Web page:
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Our thanks to Silkwood, we’re sad to leave

Posted by: helencook

June 24, 2017

 

Thanks to the support of the Silkwood community, CSIRO scientists have successfully trialled new technology and studied mosquito behaviour to reduce the threat of mosquito transmitted diseases worldwide.

CSIRO’s project lead scientist Dr Nigel Beebe said, “We are testing technology for the rearing, sorting and release of mosquitoes with the aim to remove the species (Aedes aegypti) responsible for transmitting diseases such as dengue, Zika and Chikungunya, from the environment.”

“We are happy with the Silkwood data so far which indicates that a twice-weekly release presents effective results with enough males entering the landscape to mate with wild females.

“We have also learnt more about the movement, behaviour and lifespan of the male mosquito which helps us to determine how many we need to release in certain environments.”

The project team has received feedback from Silkwood residents that little impact has been felt over the three weeks of mosquito releases.

Sandra Taylor, (pictured, far right) a Silkwood resident and member of the project’s Community Reference Group said, “The CSIRO team have worked hard to inform the community. They are very friendly and accommodating and I’ll miss the boys’ regular visits to check my mozzie trap.”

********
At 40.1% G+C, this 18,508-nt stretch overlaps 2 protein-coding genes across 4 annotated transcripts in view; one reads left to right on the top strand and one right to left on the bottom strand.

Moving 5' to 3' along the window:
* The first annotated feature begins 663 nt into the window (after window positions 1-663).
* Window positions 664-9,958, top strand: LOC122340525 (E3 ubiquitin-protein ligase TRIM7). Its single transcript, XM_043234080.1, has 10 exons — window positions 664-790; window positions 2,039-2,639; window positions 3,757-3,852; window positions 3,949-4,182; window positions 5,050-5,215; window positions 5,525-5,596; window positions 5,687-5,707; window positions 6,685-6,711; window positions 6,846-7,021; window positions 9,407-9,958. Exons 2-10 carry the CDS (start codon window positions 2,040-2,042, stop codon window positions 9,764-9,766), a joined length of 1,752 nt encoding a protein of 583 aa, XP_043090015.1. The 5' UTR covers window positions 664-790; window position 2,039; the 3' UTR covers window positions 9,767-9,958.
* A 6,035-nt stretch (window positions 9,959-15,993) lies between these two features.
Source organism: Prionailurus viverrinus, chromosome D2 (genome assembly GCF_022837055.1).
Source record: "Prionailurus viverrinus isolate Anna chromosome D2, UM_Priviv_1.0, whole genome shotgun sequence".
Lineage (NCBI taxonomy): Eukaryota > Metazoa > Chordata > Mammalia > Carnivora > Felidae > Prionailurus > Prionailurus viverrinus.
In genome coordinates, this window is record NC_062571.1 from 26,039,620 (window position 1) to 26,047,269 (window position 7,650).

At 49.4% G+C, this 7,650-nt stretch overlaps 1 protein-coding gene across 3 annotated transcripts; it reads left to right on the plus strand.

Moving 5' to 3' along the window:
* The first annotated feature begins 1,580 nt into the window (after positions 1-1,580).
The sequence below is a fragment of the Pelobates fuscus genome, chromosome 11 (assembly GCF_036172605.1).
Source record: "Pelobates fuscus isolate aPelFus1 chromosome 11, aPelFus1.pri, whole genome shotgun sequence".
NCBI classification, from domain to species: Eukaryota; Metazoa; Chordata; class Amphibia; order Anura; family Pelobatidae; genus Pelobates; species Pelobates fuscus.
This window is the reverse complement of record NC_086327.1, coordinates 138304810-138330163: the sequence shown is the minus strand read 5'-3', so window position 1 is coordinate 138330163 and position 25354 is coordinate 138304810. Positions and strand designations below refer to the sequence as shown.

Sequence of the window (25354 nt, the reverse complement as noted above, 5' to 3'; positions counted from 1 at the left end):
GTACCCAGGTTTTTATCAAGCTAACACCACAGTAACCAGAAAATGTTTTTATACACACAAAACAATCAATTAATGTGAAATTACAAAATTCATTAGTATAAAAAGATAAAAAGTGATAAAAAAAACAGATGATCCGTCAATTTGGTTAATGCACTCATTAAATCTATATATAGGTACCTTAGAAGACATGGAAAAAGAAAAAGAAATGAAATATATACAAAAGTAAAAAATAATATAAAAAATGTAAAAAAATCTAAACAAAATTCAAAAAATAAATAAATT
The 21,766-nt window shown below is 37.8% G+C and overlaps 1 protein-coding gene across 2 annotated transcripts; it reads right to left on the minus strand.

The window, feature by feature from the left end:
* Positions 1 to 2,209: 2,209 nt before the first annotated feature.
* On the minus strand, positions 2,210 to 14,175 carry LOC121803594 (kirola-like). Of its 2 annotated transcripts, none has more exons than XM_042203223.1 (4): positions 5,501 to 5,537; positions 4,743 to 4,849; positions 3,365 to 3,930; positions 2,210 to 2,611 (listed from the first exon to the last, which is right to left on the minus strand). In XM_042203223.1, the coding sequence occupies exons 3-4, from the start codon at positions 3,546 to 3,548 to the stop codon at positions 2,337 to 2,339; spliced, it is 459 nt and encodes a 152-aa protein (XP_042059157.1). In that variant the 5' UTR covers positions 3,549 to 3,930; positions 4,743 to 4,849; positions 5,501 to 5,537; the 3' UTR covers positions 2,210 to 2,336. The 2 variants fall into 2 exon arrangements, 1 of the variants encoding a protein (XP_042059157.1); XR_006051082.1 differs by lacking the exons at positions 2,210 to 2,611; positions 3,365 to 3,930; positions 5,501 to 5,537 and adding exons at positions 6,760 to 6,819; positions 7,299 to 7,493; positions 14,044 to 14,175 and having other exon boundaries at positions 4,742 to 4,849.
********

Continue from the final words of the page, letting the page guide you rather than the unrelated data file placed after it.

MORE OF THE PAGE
Dr Beebe presented preliminary results to the Reference Group last Wednesday, along with a presentation to Silkwood State School who hosted a trap.

Principal Margaret Collins said, “The kids have been really enthusiastic learning about mozzies in their science class. They have even taken their excitement home to parents and family!”

Dr Beebe expressed gratitude to the Reference Group members for their contribution to the project and praised the Silkwood community for their support saying, “It’s been a pleasure and a privilege to bring the project to this town. The people here have been really great to work with.”

The project team will head to Innisfail soon to start informing the community of an anticipated sterile male release in October. Silkwood residents and visitors are invited to continue to stay in touch and follow progress of the project.